The problem with being someone who likes to fix things is, you may end up causing more problems. Unintended problems which may put into question the very reason you chose to help. In my case, a bad mixture of paternalism, guilt, narcism, and hero’ism gone too far.
Recently I caught myself trying to help too much, though my intentions were good, the consequences of my action put some of my colleges in very tense conversations about how to help a particular situation. My flaw was thinking that if I were to get involved with that situation, the problem would somehow be remedied and it would all work itself out like some made for TV movie.
As teachers, I believe we try to fix things and find solutions to what needs to be addressed right now. The truth is, what fixes the particular problem I am reckoning with is having a balance of people that look like me and can speak to the multitude of experiences of people that look like me. Unfortunately, I can’t fix this with just sheer will of strength…in fact, I can’t affect the issue of lack of representation at independent schools. (At least not yet.)
I still have a lot of personal work I need to do to address the “ism’s” I deal with and the negative impacts of them on the people around me.
Last month my school had an assembly celebrating the life of Dr. Martin Luther King Jr. Every year I think about how my school celebrates MLK. In years past, when I taught at a small independent elementary and middle school, we kept it to many of his highlights and events. Students learned about nonviolent protest, marches and other key figures of the civil rights movement of the 1950s and 1960s. Most of it was done to not upset young students or parents.
In that setting, I would use my lesson plans and classes as a space to explore more of the civil rights movement. Since I teach music, I could use several avenues or artist to explain the artistic reactions to many of the injustices that came as a result of Jim Crow laws or segregation. However, it still felt like I was just addressing the surface of this subject.
Now I teach at an independent middle school and high school so I can dive a bit deeper and have students explore more. It helps that students are also studying the civil rights movement and are becoming social-activists. But still, as a new faculty member, I don’t want to upset the apple cart and do too much too soon. So when the opportunity came up to include music in the MLK assembly, I jumped at the chance.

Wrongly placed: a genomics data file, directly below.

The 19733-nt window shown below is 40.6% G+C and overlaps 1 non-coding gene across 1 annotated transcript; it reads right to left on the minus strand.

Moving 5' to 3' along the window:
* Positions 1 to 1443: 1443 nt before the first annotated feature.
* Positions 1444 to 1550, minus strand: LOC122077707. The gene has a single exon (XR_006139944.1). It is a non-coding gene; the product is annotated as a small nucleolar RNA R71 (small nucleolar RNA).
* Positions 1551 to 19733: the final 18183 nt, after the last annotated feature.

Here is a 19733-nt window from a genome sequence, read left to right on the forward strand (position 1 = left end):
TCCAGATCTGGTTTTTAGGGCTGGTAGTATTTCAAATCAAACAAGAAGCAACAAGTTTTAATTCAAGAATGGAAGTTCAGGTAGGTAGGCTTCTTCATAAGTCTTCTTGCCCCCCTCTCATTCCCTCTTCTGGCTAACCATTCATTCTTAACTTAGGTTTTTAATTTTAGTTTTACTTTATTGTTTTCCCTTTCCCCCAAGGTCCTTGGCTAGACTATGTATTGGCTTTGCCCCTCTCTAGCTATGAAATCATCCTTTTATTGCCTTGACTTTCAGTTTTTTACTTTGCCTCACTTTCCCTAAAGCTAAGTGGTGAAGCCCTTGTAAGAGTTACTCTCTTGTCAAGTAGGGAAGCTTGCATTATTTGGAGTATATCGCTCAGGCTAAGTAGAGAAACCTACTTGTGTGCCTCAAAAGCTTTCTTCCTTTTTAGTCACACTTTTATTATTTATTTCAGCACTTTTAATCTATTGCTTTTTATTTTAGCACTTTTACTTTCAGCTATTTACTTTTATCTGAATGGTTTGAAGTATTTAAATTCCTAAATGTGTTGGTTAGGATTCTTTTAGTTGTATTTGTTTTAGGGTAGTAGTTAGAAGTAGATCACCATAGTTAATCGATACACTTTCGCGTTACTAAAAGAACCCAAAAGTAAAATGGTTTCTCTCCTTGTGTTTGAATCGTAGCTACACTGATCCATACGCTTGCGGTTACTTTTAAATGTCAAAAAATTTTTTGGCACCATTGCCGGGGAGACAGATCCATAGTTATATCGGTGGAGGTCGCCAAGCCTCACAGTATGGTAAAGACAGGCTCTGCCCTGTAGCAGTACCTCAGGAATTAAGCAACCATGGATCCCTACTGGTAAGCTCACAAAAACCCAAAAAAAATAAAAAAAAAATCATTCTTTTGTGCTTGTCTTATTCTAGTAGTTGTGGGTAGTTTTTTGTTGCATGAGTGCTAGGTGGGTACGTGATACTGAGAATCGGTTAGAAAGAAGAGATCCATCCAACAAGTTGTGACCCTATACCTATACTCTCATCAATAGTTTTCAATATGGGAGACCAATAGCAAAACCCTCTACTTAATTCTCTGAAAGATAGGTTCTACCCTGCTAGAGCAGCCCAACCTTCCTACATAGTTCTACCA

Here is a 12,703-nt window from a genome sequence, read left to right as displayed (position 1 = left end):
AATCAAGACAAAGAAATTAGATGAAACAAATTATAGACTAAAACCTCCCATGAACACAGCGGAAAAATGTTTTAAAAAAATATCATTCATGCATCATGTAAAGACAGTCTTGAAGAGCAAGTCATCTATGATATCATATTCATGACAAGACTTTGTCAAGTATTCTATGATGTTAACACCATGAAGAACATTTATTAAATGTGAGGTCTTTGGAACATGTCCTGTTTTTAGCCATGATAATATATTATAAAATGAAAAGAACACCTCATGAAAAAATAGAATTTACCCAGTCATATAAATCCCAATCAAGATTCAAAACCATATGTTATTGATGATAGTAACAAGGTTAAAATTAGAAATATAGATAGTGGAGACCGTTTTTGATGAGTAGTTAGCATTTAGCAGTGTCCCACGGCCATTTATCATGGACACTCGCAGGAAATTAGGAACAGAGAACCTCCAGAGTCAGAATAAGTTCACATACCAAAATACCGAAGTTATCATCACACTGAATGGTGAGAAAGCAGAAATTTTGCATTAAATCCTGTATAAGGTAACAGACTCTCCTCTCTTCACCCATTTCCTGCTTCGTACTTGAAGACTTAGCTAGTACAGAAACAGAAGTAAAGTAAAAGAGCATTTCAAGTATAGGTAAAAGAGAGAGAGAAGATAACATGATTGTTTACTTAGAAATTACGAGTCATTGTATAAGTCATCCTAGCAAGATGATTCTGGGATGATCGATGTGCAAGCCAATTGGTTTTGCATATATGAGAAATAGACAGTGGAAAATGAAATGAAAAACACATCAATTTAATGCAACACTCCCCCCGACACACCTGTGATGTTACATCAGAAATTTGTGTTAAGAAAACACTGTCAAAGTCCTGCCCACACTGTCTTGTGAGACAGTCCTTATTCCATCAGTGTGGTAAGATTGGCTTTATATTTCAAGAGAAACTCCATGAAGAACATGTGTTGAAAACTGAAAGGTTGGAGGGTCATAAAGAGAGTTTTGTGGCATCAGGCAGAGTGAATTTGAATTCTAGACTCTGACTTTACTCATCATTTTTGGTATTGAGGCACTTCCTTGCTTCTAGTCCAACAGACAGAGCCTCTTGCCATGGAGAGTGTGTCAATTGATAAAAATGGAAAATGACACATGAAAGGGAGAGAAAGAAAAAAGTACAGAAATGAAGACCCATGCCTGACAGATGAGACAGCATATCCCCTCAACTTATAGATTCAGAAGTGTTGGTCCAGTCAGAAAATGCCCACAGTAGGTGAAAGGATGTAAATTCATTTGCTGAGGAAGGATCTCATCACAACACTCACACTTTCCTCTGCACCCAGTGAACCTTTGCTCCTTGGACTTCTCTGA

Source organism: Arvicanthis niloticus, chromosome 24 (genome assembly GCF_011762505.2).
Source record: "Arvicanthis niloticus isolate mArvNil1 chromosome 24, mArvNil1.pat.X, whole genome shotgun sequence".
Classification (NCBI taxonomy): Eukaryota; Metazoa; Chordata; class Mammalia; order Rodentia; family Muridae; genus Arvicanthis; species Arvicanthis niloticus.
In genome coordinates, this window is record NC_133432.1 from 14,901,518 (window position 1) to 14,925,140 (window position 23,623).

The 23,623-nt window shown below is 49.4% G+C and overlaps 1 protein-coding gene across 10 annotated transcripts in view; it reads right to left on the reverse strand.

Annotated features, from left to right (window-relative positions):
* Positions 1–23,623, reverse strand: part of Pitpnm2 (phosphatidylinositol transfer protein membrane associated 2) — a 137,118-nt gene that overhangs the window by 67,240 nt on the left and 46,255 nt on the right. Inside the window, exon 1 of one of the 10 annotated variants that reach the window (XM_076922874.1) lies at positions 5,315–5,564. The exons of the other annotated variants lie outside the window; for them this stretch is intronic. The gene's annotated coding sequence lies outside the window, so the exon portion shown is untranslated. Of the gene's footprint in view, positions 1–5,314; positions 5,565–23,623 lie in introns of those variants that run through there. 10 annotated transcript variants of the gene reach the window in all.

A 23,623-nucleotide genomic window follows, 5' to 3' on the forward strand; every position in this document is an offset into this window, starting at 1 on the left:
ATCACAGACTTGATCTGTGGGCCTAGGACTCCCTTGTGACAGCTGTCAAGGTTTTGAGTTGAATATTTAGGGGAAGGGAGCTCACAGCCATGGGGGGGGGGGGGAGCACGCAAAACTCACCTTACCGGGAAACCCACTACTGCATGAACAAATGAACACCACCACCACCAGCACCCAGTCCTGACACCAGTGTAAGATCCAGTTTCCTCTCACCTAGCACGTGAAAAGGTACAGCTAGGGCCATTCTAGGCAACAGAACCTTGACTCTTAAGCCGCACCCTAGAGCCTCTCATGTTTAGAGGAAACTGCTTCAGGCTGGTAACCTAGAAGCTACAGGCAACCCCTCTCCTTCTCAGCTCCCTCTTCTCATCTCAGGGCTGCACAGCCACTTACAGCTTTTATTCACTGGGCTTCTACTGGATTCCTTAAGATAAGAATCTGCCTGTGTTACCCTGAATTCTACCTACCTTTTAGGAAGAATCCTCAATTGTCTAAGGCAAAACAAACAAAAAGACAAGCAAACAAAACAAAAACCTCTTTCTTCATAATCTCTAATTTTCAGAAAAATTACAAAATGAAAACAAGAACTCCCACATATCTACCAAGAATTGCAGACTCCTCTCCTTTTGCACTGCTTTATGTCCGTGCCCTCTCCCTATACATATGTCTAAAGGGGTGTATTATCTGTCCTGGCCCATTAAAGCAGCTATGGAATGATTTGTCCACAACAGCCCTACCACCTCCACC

At first, the planners of the assembly didn’t want the school orchestra to play. It would have been a lot of moving parts with a for a fifty-minute program. Eventually, we compromised and had a string quartet playing arrangements of Lift Every Voice and Sing and We Shall Overcome. In between the two pieces, an excerpt of the speech Dr. King gave in 1966 came over the theater speakers. Toward the end of his speech, we started the play our version of We Shall Overcome.
This moment may be the turning point in how I address teaching MLK and the civil rights movement. This proved to be a powerful moment for the audience and set the tone for the assembly.
It’s been a long time since my last post, so I feel the need to add something new. However, the something new feels like it will be a combination to things that have been on my mind since November. There are personal thing and other ideas and feeling related to music or teaching. I guess this is when the identity of this particular blog are at odds. Or at least with the music, thoughts and random things smash into one another.
Here are several things that have been on my mind over the past few months and in no particular order. First the book “Why The Cock Fight: Dominicans, Haitians, and the Struggle for Hispaniola” by Michele Wucker. The People of Color Conference, held in Nashville in November, followed by some trumpet playing problems I’ve been experiencing. The music of Robert Glasper, Christian Scott, and the albums by the Now Ensemble. And finally, capping off the whirl wind of thoughts and experiences from November to now…Dr. Martin Luther King Jr.
Along with all of those thoughts, feeling and experiences, there is family taking up space within all of these topics in my head. I think about my kid and wife, my parents, grandparents and my brother, when I think to what I read about the island of Hispaniola, PoCC and MLK. I worry about my ability to be creative when I wonder about my chops and whether I can participate or teach effectively the music I enjoy listening to.
Perhaps I just need more time to process, think and feel these thing out….. then I can share my thoughts.
Originally posted on educating alice: The ongoing and hugely important conversation featuring #ownvoices, diversity, and equity was most recently centered around an unfortunate WSJ journal article which Allie Bruce unpacks in her RWW post, “Why ‘Rock Star Librarian’ is an Oxymoron.” I highly recommend reading the original article (tricky as it is behind a paywall — need to…
In August I posted a short composition I put together as part of a pilot program connecting me with an artist mentor. Somehow between then and now I didn’t get around to posting some of the other sketches. I mean to remedy that with this post.
A friend thought the minimalist gestures sounded a little like Philip Glass. I’ll take that, I like Glass…a lot.
Yesterday I had the pleasure of sitting down with another teacher to talk about a seminar she is teaching about the intersection between Math and Music. We talked about music theory and how she sees patterns both in music and math. I found myself listening and becoming more inspired to explore Pythagorean ideas surrounding tuning and the Fibonacci sequence.
Too many ideas to start looking into. I guess it makes sense to me…I like patterns and serialized music. Perhaps that’s another avenue to explore…
Don’t even let me get started on Johannes Keppler!